12 Feb 2019
Smaller shopping centres In Hong Kong’s residential neighbourhoods are becoming increasingly popular for investment purposes, South China Morning Post reports.
Lawrence Wan, head of advisory and transaction services for retail at CBRE, said: “Neighbourhood malls have far more potential – they are in the heart of local communities and enjoy stable sources of customers.”
Foreign funds find good deals in smaller malls, according to Maggie Hu, assistant professor of real estate and finance at the Chinese University of Hong Kong.
“First, these funds are betting that these malls are undervalued with current maintenance and management. And with professional management and strategic upgrading, they can improve the exterior image and internal design with a better and innovative decoration and construction strategy, and then resell the malls at substantial profit after repositioning and rebranding,” she said.
“Second, in the past few years, the commercial rental market in Hong Kong has been in a downturn trend and is likely to rebound in the future. So, in terms of market timing, now is the lowest point to enter the market, to buy.”
Petra Blazkova, senior director for Asia-Pacific analytics at Real Capital Analytics, pointed out how although foreign investment in Hong Kong property declined in 2018, investment in community malls was an exception, adding that “the sector has seen an influx of investment from both domestic and cross-border investors in the past 12 months.”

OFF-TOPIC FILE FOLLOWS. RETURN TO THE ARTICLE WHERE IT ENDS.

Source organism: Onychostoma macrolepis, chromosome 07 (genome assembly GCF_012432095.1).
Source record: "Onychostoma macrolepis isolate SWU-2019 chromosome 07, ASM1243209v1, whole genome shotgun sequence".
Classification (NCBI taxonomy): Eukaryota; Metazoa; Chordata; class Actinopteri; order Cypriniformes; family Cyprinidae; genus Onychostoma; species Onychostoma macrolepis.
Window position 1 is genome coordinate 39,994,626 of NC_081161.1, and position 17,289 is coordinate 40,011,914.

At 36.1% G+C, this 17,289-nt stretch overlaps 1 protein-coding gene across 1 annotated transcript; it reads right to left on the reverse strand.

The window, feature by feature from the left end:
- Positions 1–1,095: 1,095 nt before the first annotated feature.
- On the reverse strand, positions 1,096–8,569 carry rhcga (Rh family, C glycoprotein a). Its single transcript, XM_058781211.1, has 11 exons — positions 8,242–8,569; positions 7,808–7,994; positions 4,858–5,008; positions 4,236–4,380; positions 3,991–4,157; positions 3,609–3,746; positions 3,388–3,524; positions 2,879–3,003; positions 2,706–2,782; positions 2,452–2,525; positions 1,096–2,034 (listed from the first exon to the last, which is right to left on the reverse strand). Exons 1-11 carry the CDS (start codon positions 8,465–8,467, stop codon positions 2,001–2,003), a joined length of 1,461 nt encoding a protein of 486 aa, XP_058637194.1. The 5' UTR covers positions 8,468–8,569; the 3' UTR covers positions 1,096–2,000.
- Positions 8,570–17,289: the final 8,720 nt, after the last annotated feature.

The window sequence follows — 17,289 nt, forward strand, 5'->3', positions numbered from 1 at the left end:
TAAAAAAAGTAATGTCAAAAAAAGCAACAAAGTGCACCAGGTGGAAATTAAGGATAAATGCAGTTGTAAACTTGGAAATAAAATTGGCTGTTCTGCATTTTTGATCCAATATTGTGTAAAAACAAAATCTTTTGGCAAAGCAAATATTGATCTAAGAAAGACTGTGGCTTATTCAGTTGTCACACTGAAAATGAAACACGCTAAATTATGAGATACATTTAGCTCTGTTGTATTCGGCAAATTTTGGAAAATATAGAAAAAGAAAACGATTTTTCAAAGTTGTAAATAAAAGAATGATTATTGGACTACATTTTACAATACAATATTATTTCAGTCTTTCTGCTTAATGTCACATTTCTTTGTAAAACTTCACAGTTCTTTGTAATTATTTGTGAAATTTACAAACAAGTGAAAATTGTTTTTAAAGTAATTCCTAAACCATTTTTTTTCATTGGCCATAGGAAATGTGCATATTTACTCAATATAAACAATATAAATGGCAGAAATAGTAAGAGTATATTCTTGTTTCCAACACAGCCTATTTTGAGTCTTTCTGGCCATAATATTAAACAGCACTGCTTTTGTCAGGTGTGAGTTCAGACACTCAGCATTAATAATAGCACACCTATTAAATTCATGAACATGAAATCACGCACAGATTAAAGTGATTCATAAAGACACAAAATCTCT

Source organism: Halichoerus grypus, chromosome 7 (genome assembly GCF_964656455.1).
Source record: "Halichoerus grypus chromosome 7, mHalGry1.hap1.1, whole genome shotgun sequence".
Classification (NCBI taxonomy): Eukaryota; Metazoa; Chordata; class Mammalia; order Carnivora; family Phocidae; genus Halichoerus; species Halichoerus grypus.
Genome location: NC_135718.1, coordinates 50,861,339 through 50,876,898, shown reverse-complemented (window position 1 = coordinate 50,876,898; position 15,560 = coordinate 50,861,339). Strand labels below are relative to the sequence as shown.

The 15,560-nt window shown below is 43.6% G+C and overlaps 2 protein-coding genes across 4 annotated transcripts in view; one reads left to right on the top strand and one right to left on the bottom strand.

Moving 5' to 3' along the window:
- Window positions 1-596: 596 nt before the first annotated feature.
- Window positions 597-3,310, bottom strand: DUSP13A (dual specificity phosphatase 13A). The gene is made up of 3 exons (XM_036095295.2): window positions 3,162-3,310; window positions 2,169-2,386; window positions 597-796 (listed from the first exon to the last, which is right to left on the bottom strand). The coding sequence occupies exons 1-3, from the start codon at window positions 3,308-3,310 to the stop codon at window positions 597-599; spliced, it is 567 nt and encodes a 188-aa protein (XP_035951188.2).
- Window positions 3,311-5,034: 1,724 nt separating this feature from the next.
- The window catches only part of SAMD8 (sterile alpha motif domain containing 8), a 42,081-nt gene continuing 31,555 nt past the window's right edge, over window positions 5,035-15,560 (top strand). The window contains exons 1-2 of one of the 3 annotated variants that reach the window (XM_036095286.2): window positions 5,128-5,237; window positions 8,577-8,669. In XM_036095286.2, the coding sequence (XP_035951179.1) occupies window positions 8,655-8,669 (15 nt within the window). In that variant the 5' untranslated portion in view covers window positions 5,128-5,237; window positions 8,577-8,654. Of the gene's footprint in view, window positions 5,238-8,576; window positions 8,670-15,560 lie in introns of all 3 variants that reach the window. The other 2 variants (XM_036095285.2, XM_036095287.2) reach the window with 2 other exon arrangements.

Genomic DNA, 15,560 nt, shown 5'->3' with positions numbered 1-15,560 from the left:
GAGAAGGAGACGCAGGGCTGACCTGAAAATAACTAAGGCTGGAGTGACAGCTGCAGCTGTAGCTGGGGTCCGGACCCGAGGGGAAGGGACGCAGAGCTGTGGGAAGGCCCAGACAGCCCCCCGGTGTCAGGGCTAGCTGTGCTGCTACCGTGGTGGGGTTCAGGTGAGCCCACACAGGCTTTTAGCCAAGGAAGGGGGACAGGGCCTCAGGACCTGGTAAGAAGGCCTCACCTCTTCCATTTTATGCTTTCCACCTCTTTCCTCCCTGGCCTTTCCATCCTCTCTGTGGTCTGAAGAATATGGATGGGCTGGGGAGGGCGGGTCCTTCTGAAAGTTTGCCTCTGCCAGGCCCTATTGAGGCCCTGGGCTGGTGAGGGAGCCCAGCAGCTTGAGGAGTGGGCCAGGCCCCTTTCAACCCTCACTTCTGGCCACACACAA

The largest deal in 2018 was made by Hong Kong private equity fund Gaw Capital partners together with Goldman Sachs and China Great Wall Asset Management. In February of last year, they bought the Link Reit portfolio for US$2.9 billion.
One of the largest malls in North Point received foreign investment a year ago. Provident Square, consisting of a gross floor area of around 210,000 square feet split over three levels, received foreign investment from real estate investment fund Pamfleet, together with Chelsfield. The fund is mainly centred on rebranding the mall – having been renamed to Worfu and designed a mural for.
The renovation was welcomed with open arms, having brought stores a significant increase in customers – but store owners did express concerns over rising rents and the impact this would have on costs to customers.
In overall Hong Kong retail spaces, foreign investment reached around US$6 billion since 2013. In solely 2018, US$3.4 billion was recorded – a figure which was more than double the US$1.49 billion seen in 2017.